Thursday, March 10, 2016

The Summit in Sumter

I was certainly right last week when I said I needed to recognize Sprinter while there was still time because it was going to get warm this week - but I underestimated just how warm. I walked in CP on my way to work this morning in my t-shirt - it was warm already and before the day was done it broke the record by getting up to 76 degrees, after breaking another record yesterday.

Normally Sprinter is the harbinger of Spring, but this year it was the harbinger of Summer so I guess I should call it Sumter.

Summit Rock in Central Park is close to my apartment so I strolled on by - I know I've seen at least one theater production there. It looks the same. These steps are on the south side coming down from Summit Rock.

While I was strolling along the Summit I was struck by this building along Central Park West. I've seen it before of course but never really noticed those two... I don't know what to call them - towers? They look like entire houses on top of the apartment building.

Here is a close up of the north tower. It looks more like something at the Vatican than NYC. I would love to get up in there and see what it's like. Naturally I had to Google it - this is the Beresford, a "luxury, 23-floor "pre-war" apartment building..."

Many rich and famous people have lived here including my boss's boss's boss's boss's boss's former boss.

You can apparently get an apartment there for as little as $3million - cheap!

I wondered if those towers were apartments. The building doesn't seem to have its own web site. This article from eleven years ago in the NYTimes has some info:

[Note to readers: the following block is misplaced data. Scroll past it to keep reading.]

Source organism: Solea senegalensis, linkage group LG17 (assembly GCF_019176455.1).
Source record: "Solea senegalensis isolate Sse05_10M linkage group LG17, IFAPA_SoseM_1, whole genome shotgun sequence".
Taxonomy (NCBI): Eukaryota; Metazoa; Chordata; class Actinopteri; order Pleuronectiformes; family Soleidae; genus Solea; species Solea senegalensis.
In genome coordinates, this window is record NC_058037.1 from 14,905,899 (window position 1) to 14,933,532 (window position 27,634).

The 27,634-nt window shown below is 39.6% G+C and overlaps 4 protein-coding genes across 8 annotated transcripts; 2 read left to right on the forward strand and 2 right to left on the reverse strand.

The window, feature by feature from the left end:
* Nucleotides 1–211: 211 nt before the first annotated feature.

The building's northwest quadrant fronts only on West 82nd Street and was subject to more restrictive zoning, but the other three quadrants face wide streets with more generous zoning allowances, and Roth gave them three stubby but picturesque towers.
These were the topmost parts of the most unusual apartments in the building, all multilevel residences. The original drawings suggest that they were all intended to be triplexes. The apartments rise to the areas behind the towers' great arches; the areas are labeled "Observation Room" on the original architectural drawings and are about 25 feet square.
The Observation Room in Tower No. 2, at the corner of 81st and Central Park West, was designed with a 16,000-gallon water tank concealed under the tower roof; in Tower No. 3, at 82nd Street, the design showed a smaller, 3,500-gallon tank for firefighting. But Tower No. 1, the most westerly on 81st Street, had none.
So they are apartments and you can't just ask to go for a tour. But I guess it couldn't hurt to find out who lives there. Helen Gurley Brown used to live in one of the towers, until she died in 2012. You can read about her apartment here. It says:
Offered for sale for the first time in 40 years, this iconic penthouse apartment occupies the South/East tower of the Beresford, one of the most recognizable and sought-after buildings on Central Park West. It offers dramatic 360-degree views of Central Park, the southern skyline, and the Hudson River, and one of the largest terraces on Central Park West. 
It's listed as $20 million. The pix in the related slide-show are pretty impressive - and HGB sure liked the color pink. 

The site gives the apartment number as PH22D, which is no help. The Homemetry (my guess is that it's pronounced hoe-MEM-eh-tree) web site, which is normally very snoopy, is no help - it doesn't list any of the penthouse apartments, unless "MR" is an alternate way to refer to them. You can see John Stossel (ugh) - 15K and Jerry Seinfeld (meh) - 19F live there. But not in the towers.